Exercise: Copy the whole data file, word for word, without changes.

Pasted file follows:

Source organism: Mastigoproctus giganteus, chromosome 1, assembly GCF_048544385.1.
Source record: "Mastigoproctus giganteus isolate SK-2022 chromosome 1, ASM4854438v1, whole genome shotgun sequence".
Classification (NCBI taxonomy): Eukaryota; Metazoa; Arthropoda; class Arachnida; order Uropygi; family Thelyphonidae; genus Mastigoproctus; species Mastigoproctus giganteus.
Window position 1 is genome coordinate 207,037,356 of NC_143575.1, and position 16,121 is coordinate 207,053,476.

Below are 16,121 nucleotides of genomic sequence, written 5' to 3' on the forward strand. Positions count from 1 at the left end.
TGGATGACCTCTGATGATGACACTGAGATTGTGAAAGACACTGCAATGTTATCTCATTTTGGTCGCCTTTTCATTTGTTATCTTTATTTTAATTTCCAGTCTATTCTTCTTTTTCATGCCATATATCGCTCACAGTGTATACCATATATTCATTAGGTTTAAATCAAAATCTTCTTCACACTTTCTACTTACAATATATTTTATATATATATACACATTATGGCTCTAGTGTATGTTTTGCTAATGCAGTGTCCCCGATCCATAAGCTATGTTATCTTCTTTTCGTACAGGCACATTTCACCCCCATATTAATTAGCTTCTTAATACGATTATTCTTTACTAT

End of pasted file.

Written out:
Source organism: Mastigoproctus giganteus, chromosome 1, assembly GCF_048544385.1.
Source record: "Mastigoproctus giganteus isolate SK-2022 chromosome 1, ASM4854438v1, whole genome shotgun sequence".
Classification (NCBI taxonomy): Eukaryota; Metazoa; Arthropoda; class Arachnida; order Uropygi; family Thelyphonidae; genus Mastigoproctus; species Mastigoproctus giganteus.
Window position 1 is genome coordinate 207,037,356 of NC_143575.1, and position 16,121 is coordinate 207,053,476.

Below are 16,121 nucleotides of genomic sequence, written 5' to 3' on the forward strand. Positions count from 1 at the left end.
TGGATGACCTCTGATGATGACACTGAGATTGTGAAAGACACTGCAATGTTATCTCATTTTGGTCGCCTTTTCATTTGTTATCTTTATTTTAATTTCCAGTCTATTCTTCTTTTTCATGCCATATATCGCTCACAGTGTATACCATATATTCATTAGGTTTAAATCAAAATCTTCTTCACACTTTCTACTTACAATATATTTTATATATATATACACATTATGGCTCTAGTGTATGTTTTGCTAATGCAGTGTCCCCGATCCATAAGCTATGTTATCTTCTTTTCGTACAGGCACATTTCACCCCCATATTAATTAGCTTCTTAATACGATTATTCTTTACTAT